The Source

I just spent a week in northern England, visiting Finch’s home for the first time.  Some relatively mild birding – more walking with some birding thrown in than intense birding – though all the birds were new for me. It was a good balance, especially given the overlay of fatigue I’ve been toting around lately, from bad sleep, too much moving about, a little work fretting.

Sometimes it’s a little hard for us to find the birding balance, my deeply focused birder lover and his enthusiastic but sleep–loving partner.  Add a dose of male/female push/pull and a couple of determined alpha types, and the titration of birding dosage becomes a predictable site of some tension.  But this week we hit the balance, Finch letting me nap on Friday afternoon and sleep past the rain on Saturday morning, getting up at a non-birder hour for our outing.

And it turned out to be lovely.  Leighton Moss, a reserve with marsh, sea and woodland habitat, where I saw my first avocets, the iconic bird of the Royal Society for the Protection of Birds.

(Finch said I’ve seen avocets before but the memory is a blank).

It’s both thrilling and disorienting for a brand new birder to go to a new continent. Everything is new – and even when you’ve seen the species before, it’s new for your Europe List.  But it’s very disconcerting to have the little reliable taxonomy you know tossed in the air.  “These are old world robins, not North American robins.  Your robins are thrushes.  Oh, and yes, these are common blackbird, no relation to your red-winged blackbirds.  Those are icterids, and these are thrushes.”  Not to mention the tits (blue, great, coal and long-tailed) and the buntings (your buntings aren’t really buntings) and the goldfinches that don’t look anything like goldfinches.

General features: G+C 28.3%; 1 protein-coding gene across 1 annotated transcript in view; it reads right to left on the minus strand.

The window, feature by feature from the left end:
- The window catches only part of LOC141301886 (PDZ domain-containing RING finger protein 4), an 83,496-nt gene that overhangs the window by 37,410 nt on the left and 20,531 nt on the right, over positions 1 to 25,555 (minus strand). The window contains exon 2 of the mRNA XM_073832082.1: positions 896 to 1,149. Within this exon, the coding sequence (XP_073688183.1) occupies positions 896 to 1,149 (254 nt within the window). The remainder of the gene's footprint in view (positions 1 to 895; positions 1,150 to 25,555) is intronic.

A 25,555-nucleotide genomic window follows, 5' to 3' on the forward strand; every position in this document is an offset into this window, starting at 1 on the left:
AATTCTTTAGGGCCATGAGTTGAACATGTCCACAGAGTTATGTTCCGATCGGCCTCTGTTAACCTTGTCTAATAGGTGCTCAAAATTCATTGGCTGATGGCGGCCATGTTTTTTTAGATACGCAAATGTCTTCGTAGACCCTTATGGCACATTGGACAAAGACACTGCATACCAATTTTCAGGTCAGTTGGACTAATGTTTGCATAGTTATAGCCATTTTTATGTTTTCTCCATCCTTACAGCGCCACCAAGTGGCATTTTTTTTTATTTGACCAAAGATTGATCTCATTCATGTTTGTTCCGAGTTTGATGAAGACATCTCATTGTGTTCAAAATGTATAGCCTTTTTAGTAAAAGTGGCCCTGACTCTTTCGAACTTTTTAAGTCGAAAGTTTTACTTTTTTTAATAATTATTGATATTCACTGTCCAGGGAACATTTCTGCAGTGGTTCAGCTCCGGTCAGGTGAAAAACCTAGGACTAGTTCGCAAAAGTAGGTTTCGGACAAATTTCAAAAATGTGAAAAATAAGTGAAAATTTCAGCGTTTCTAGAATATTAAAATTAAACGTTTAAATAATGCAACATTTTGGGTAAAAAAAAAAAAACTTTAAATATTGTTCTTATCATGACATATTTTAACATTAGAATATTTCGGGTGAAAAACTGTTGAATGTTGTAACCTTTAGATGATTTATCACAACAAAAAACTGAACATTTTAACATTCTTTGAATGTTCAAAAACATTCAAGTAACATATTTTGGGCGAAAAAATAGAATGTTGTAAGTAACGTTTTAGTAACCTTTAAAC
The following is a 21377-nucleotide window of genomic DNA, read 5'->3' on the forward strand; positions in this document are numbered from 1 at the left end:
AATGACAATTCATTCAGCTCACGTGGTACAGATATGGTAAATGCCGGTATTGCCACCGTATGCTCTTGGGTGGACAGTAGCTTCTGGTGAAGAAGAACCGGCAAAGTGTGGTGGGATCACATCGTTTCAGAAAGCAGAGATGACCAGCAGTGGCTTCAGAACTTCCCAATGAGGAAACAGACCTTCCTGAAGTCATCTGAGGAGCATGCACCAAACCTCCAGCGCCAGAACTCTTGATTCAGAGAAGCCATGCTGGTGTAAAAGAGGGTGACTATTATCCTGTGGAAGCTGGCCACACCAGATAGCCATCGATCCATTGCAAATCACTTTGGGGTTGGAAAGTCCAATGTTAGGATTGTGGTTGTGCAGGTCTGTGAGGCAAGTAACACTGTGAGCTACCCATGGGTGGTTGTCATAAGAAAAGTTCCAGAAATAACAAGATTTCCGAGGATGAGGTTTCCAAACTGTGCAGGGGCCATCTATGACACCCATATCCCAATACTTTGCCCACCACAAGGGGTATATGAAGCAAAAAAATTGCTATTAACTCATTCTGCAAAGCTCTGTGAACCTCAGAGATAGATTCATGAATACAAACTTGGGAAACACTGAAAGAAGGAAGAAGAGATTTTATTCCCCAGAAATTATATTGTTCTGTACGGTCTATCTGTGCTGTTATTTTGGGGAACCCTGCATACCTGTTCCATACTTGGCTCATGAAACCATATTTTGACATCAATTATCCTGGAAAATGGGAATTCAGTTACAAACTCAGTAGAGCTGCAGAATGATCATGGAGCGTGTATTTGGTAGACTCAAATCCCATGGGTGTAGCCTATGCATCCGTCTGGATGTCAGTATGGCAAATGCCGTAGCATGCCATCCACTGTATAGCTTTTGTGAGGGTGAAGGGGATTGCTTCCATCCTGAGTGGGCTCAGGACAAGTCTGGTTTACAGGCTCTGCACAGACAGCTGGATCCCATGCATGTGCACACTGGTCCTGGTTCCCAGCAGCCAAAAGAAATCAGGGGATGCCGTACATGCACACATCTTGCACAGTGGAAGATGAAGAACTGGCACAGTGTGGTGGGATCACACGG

But there are also more visible version of known birds, like these curlews, this one part of a pair warning its chick to hide when we pulled up at the side of the moor, giving me a glimpse of a soft speckly baby.

Apparently there aren’t a lot of breeding curlews left, according to Finch’s friend we climbed a hill with to see breeding Eagle Owls, on Saturday afternoon.  So seeing a breeding pair was lucky.  “It makes me happy to think of them there on the moor,” the friend said.  Not a man of many words, but a gentle and good guide.

On Monday, we went east to the sea, to see gannets and puffins and other seabirds.  I didn’t get to see the gannets diving the way I had in Scotland a few years ago, but I got to look closely at their gannetty little faces.  And discovered that from that angle, they look just like boobies.

 gannets

“Of course they do,” said Finch, surprised.  “They’re in the same family as boobies, and used to be placed in the same genus.” I did not know that.  But looking at their eyes, I see a tight line drawn between these champagne-headed seabirds of the north and the blue-footed creatures I’ve long vaguely associated with Darwin and the Galapagos, these ones we saw in Baja.

blue footed booby (Baja)

Birding in the North of England, where families crowd the sea to look for puffins on a bank holiday, even in a light rain.

puffin with two razorbills

In many ways, England is of course The Source of all birding enthusiasm.  But even I was surprised when I found peacocks in the recycling depot in Finch’s town.

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